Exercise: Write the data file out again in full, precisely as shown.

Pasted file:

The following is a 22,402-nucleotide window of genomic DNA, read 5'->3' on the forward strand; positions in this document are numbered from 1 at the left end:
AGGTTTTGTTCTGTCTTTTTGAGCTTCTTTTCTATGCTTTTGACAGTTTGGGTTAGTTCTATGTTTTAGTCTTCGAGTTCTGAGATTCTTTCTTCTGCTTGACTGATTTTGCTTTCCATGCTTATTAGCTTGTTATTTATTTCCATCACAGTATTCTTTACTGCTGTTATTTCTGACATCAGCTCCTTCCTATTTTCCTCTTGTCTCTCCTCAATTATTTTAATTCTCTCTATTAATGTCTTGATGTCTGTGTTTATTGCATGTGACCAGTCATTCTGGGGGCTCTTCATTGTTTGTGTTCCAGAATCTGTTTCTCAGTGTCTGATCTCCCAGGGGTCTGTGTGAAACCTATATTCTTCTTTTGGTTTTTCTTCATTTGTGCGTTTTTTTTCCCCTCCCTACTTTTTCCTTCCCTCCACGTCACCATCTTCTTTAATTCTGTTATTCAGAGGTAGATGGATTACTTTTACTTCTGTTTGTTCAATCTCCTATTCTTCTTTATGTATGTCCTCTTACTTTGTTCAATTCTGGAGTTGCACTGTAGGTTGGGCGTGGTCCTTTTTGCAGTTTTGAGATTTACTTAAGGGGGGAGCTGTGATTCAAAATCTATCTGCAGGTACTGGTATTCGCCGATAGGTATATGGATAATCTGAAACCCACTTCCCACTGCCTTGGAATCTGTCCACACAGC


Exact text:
The following is a 22,402-nucleotide window of genomic DNA, read 5'->3' on the forward strand; positions in this document are numbered from 1 at the left end:
AGGTTTTGTTCTGTCTTTTTGAGCTTCTTTTCTATGCTTTTGACAGTTTGGGTTAGTTCTATGTTTTAGTCTTCGAGTTCTGAGATTCTTTCTTCTGCTTGACTGATTTTGCTTTCCATGCTTATTAGCTTGTTATTTATTTCCATCACAGTATTCTTTACTGCTGTTATTTCTGACATCAGCTCCTTCCTATTTTCCTCTTGTCTCTCCTCAATTATTTTAATTCTCTCTATTAATGTCTTGATGTCTGTGTTTATTGCATGTGACCAGTCATTCTGGGGGCTCTTCATTGTTTGTGTTCCAGAATCTGTTTCTCAGTGTCTGATCTCCCAGGGGTCTGTGTGAAACCTATATTCTTCTTTTGGTTTTTCTTCATTTGTGCGTTTTTTTTCCCCTCCCTACTTTTTCCTTCCCTCCACGTCACCATCTTCTTTAATTCTGTTATTCAGAGGTAGATGGATTACTTTTACTTCTGTTTGTTCAATCTCCTATTCTTCTTTATGTATGTCCTCTTACTTTGTTCAATTCTGGAGTTGCACTGTAGGTTGGGCGTGGTCCTTTTTGCAGTTTTGAGATTTACTTAAGGGGGGAGCTGTGATTCAAAATCTATCTGCAGGTACTGGTATTCGCCGATAGGTATATGGATAATCTGAAACCCACTTCCCACTGCCTTGGAATCTGTCCACACAGC